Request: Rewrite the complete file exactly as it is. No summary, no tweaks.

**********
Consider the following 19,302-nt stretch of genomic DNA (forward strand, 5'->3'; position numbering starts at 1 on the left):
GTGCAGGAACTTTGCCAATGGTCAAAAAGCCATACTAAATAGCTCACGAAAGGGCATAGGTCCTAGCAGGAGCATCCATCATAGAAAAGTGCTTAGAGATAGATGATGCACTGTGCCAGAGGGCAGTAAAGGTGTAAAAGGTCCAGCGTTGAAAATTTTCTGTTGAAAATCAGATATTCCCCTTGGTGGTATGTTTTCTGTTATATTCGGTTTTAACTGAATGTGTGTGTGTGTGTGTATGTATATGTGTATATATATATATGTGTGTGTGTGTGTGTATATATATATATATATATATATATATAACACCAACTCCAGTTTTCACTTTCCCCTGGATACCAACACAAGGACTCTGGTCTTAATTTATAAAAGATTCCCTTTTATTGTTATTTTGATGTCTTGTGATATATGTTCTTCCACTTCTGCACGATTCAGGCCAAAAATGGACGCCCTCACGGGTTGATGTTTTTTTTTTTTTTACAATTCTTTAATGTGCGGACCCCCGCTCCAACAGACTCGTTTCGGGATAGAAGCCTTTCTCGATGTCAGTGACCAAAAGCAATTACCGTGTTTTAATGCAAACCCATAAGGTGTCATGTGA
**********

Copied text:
Consider the following 19,302-nt stretch of genomic DNA (forward strand, 5'->3'; position numbering starts at 1 on the left):
GTGCAGGAACTTTGCCAATGGTCAAAAAGCCATACTAAATAGCTCACGAAAGGGCATAGGTCCTAGCAGGAGCATCCATCATAGAAAAGTGCTTAGAGATAGATGATGCACTGTGCCAGAGGGCAGTAAAGGTGTAAAAGGTCCAGCGTTGAAAATTTTCTGTTGAAAATCAGATATTCCCCTTGGTGGTATGTTTTCTGTTATATTCGGTTTTAACTGAATGTGTGTGTGTGTGTGTATGTATATGTGTATATATATATATGTGTGTGTGTGTGTGTATATATATATATATATATATATATATAACACCAACTCCAGTTTTCACTTTCCCCTGGATACCAACACAAGGACTCTGGTCTTAATTTATAAAAGATTCCCTTTTATTGTTATTTTGATGTCTTGTGATATATGTTCTTCCACTTCTGCACGATTCAGGCCAAAAATGGACGCCCTCACGGGTTGATGTTTTTTTTTTTTTTACAATTCTTTAATGTGCGGACCCCCGCTCCAACAGACTCGTTTCGGGATAGAAGCCTTTCTCGATGTCAGTGACCAAAAGCAATTACCGTGTTTTAATGCAAACCCATAAGGTGTCATGTGA